The civil rights movement in the United States coincided with rights revolutions in other democratic countries all over the world, specifically Canada, India, and the United Kingdom. According to Charles R. Epp, the factors leading up to these revolutions are numerous. No one single factor solely brought about the rights movements, as some others have claimed. Epp theorizes that the reason for these movements is what he calls a support-structure explanation. This is in contrast with other popular theories like the constitution-centered, judicial centered, or culture-centered. He explains the proper conditions that were needed for a rights revolution and illustrates why the democratization of access to the courts was important. He also rejects claims that the whole process was undemocratic. This paper will outline his arguments and provide a contemporary example in support of his
"By the late 60s, almost 70 percent of its decisions involved individual rights, and the Courts had, essentially, proclaimed itself the guardian of the individual rights of the ordinary citizen.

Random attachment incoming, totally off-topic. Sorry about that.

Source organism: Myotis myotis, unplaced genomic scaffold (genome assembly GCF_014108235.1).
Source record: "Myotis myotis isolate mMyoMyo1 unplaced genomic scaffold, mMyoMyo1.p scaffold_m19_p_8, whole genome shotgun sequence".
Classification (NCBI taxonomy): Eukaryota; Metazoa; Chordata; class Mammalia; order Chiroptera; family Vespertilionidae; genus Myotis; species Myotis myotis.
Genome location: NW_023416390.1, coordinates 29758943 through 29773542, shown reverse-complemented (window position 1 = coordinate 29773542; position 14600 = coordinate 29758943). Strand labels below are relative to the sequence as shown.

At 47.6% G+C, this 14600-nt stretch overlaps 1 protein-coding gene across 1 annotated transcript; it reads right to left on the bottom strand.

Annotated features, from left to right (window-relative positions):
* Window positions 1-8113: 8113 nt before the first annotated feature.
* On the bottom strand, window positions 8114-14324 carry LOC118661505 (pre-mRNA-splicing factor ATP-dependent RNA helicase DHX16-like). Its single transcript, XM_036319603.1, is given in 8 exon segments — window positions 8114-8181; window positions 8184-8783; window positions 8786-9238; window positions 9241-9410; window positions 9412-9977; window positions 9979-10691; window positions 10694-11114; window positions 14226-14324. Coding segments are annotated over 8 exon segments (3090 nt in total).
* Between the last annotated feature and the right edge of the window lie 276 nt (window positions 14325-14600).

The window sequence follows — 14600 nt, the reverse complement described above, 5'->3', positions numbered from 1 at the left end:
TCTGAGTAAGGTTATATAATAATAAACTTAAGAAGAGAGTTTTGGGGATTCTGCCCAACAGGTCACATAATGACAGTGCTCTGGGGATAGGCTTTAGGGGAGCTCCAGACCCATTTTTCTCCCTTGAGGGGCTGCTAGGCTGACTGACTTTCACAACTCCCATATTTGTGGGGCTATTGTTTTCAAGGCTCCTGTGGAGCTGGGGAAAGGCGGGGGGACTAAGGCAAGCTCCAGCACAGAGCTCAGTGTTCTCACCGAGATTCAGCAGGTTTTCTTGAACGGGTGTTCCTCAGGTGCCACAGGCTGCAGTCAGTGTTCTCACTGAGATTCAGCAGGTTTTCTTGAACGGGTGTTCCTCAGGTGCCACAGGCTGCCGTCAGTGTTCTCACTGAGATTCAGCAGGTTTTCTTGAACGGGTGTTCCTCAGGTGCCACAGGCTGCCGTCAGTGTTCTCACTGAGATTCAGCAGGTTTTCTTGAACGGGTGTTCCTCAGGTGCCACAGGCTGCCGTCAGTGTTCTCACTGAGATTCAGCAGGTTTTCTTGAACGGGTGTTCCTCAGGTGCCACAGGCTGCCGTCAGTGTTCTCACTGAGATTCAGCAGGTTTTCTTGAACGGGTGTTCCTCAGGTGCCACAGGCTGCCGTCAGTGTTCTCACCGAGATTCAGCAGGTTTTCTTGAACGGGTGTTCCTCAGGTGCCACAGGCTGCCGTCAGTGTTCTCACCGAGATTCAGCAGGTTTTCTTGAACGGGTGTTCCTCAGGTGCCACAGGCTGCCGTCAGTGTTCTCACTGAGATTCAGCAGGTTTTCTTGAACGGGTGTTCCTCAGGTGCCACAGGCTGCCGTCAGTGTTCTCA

In the process, the Court created or expanded a host of new constitutional rights, among them virtually all of the rights now regarded as essential to the Constitution: freedom of speech, and the press, rights against discrimination on the basis of race or sex, and the right to due process in criminal and administrative procedures." (Epp, 2)
The conditions needed for a rights revolution were, as stated, numerous. Constitutional guarantees, judicial leadership, and rights consciousness all contributed. In the constitution-centered theory, an entrenched Bill of Rights grants the courts the power to decide independently on issues of individual rights. A bill of rights also leads to more "competing interest groups" (Epp, 13). This leads to judicial independence, where the courts make more laws than the legislative bodies. But the cost of entertaining a courtroom battle...